The lengths L36 and/or L34 may be based on a length of a scaffold. For example, both L34 and L36 may be about or at least the length of a scaffold, so that the L30 is about twice the length of the scaffold. Scaffold lengths for coronary use may be about 12 mm, 18 mm, 20 mm or 30 mm. The lengths L34 and/or L36 may therefore be about or at least 12 mm, 18 mm, 20 mm or 30 mm or be about or at least 12-20 mm, or be about or at least 12-18 mm or be about or at least 20-30 mm. Scaffold lengths for peripheral use may be about 30 mm, 40 mm, 50 mm, 60 mm, 100 mm, or 200 mm. The lengths L34 and/or L36 may therefore be about or at least 30 mm, 40 mm, 50 mm, 60 mm, 100 mm, or 200 mm or be about or at least 30-60 mm, or be about or at least 100 to 200 mm or be about or at least 60-150 mm.
For the alternative embodiment, instead of having three portions 32, 34 and 36 there are only two portions 134 and 136 for sheath 130. The portion 134 includes the distal end 30 b. The lengths L30, L34 and L36 described earlier in respect to the lengths of portions 32, 30 and 36 apply equally to the lengths for portions 134 and 136, i.e., lengths L134 and L136 except as follows. The length L130 is always equal to the sum of L134+L136 because there is no portion having distal end 30 b and being devoid of slots. Other than this change, all discussion concerning the shape, width, number, angles and arrangement and locations of slots 38 and strips 37 apply equally to the strips 137 and slots 138 shown in
The illustrated sheath 130 has two slots 138 circumferentially spaced by about π/2 radians. The two strips 137 a and 137 b formed there between also span an angle of about π/2 radians. One difference between the sheath 130 and the sheath 30 is that the strips 137 freely deflect away from the end 22 of the sheath 20 when the proximal end 30 a is pulled or pushed toward end 22, as illustrated in
Methods of assembly of a medical device according to some aspects of the disclosure are now described. The medical device in its assembled state includes the scaffold crimped to a balloon catheter and the two piece sheath disposed over the scaffold as in
Before the sheaths 20/30 or 20/130 are placed, the scaffold 10 is crimped to the balloon 12 of the catheter assembly 2 using a crimping mechanism. As noted above, for a polymer scaffold the diameter reduction during crimping may be 2:1, 2.5:1, 3:1, 4:1 or higher. The scaffold may be placed on a balloon having a nominal, expanded or post-dilation diameter that is about 2, 2.5, or 3 times the diameter of the scaffold when the scaffold has a final crimp diameter on the balloon. The diameter reduction (from a pre-crimp size to the final crimp diameter) introduces high stresses in the scaffold structure. The memory in the material following crimping causes recoil of the scaffold structure, as discussed earlier; one can incorporate lengthy dwell times within the crimper, e.g., after the final crimp step, to allow stress-relaxation to occur in the structure while heated crimper blades are maintaining a fixed diameter and temperature to facilitate stress relaxation. Both the dwell period and the imposition of a constraining sheath over the crimped scaffold after crimping helps to reduce recoil after crimping. Crimping of the scaffold 10 to the balloon 12 including desirable dwell times and temperatures that can affect stress relaxation and recoil after crimping are disclosed in U.S. patent application Ser. No. 12/861,719, U.S. patent application Ser. No. 13/089,225 and U.S. patent application Ser. No. 13/107,666.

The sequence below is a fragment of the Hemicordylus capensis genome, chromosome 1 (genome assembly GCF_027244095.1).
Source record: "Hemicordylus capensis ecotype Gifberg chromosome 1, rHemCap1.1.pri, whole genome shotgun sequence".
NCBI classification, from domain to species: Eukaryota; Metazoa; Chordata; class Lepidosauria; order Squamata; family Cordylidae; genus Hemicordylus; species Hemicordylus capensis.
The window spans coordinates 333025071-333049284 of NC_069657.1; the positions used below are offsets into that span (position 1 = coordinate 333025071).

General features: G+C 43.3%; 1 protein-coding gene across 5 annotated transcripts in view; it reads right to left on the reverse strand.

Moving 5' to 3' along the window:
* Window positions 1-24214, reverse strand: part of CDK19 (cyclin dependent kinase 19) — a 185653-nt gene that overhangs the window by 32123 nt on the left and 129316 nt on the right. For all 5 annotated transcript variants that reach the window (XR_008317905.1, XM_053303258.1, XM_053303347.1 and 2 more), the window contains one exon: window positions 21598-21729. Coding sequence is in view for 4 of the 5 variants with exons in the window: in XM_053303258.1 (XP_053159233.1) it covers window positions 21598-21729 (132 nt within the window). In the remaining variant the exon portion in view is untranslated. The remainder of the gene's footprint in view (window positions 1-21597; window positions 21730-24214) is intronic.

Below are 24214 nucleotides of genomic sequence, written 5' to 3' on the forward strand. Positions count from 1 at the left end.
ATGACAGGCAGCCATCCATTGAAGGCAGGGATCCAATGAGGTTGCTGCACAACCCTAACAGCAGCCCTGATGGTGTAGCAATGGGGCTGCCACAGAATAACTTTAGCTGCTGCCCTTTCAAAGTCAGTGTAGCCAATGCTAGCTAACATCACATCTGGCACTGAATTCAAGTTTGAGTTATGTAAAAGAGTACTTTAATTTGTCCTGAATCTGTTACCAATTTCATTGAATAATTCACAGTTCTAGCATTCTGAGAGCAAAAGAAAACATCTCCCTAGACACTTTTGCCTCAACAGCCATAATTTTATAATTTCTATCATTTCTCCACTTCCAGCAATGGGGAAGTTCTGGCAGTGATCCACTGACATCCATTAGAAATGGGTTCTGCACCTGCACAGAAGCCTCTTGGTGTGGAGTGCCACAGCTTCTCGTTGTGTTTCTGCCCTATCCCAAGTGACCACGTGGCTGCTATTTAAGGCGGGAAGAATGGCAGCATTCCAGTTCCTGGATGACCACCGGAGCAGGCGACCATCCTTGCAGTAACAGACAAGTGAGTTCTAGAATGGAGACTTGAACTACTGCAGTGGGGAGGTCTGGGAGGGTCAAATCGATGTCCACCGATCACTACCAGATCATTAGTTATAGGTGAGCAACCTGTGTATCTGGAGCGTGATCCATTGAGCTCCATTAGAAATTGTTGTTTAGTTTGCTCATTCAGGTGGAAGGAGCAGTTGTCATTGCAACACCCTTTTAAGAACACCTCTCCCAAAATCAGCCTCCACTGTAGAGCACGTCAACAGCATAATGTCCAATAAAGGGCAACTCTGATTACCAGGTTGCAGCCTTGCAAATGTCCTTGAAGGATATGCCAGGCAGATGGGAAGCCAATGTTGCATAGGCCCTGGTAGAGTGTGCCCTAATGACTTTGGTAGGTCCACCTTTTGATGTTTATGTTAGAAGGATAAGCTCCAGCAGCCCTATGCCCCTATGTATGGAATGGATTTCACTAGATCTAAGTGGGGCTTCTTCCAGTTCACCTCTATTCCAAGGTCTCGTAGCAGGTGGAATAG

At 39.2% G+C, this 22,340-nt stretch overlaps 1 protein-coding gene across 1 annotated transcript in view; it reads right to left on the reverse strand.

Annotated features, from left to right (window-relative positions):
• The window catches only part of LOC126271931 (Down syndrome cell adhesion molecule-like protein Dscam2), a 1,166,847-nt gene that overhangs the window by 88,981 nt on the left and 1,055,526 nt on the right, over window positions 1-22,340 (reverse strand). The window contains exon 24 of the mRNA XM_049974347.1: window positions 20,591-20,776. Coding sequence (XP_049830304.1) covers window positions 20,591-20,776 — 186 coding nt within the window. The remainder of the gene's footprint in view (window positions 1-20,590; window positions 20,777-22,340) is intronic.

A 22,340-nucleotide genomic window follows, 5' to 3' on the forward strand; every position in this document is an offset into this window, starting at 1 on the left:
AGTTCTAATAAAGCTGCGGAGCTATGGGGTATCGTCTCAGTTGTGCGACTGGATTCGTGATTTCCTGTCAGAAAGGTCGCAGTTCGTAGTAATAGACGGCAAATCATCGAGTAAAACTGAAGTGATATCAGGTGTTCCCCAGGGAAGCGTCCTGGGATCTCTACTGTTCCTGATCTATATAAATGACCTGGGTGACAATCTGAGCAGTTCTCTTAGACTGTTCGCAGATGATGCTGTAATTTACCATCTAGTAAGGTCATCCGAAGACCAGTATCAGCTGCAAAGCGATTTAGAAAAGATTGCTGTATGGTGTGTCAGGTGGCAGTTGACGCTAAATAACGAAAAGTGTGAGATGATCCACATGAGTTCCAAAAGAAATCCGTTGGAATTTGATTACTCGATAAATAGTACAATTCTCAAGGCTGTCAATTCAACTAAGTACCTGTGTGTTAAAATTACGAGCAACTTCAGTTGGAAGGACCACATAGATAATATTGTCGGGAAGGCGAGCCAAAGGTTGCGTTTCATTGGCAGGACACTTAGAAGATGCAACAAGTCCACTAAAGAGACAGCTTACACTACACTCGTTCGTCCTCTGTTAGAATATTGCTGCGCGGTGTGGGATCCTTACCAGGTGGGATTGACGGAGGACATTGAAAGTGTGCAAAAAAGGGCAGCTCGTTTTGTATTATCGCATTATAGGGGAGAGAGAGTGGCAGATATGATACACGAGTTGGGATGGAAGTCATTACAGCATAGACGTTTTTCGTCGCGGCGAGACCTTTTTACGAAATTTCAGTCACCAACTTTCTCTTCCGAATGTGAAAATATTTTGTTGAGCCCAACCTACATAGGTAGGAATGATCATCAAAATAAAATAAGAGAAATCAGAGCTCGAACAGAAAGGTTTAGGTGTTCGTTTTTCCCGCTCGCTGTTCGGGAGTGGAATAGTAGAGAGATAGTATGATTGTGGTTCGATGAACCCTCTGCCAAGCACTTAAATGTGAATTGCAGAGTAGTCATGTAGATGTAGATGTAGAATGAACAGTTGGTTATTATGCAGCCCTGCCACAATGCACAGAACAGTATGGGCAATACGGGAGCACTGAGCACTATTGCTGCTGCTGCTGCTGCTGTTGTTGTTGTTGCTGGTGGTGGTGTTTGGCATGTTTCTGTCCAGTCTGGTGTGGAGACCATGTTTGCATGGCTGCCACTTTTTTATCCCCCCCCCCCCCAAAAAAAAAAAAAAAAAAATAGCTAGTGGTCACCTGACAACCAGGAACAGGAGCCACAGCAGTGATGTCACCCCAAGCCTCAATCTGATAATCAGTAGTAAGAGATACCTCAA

Following removal from a crimping mechanism the scaffold will recoil unless subject to a radial constraint. According to some aspects of the disclosure a temporary one-piece sheath is placed on the scaffold immediately following crimping, then replaced by the sheath of
A method of removal of the sheath 20/30 from the scaffold 10 is now described. At the time when the catheter assembly is to be used in a medical procedure the package is opened and the sheath pair is removed from the distal end. The catheter assembly 2 is not configured for being introduced into the patient until the sheath pair is removed. Referring again to
The sheath 20 may extend well-beyond the distal end of the catheter 2 assembly. The end 22 may overhang or sit distal the catheter distal end by a full, half or ¼ the scaffold or length L30. The overhanging or distal portion with portions 34 and 32 substantially covering the distal portion of sheath 20 (when received by the medical professional) helps to facilitate an intuitive removal of the sheath pair by a health professional, thereby reducing the chances that the sheath pair are removed improperly, such as a removal by pulling on, or gripping the sheath 20 instead of the portion 36 or 34.
A sterilized and packaged catheter assembly with sheaths 20, 30 positioned as shown in
The sheath 30 is pinched or grabbed and pulled (or pushed) toward end 22 and away from the scaffold-balloon 10/12 structure, which removes the constraining portion 36 from the scaffold-balloon 10/12 structure. The sheath 30 may be withdrawn or pulled away from the scaffold-balloon 10/12 in the following manner. One hand grasps the sheath 30; the other hand grasps the catheter shaft 4 proximal of the scaffold 10 to hold the catheter 2 stationary. The sheath 30 is pulled towards end 22. The end 30 b abuts the end 22.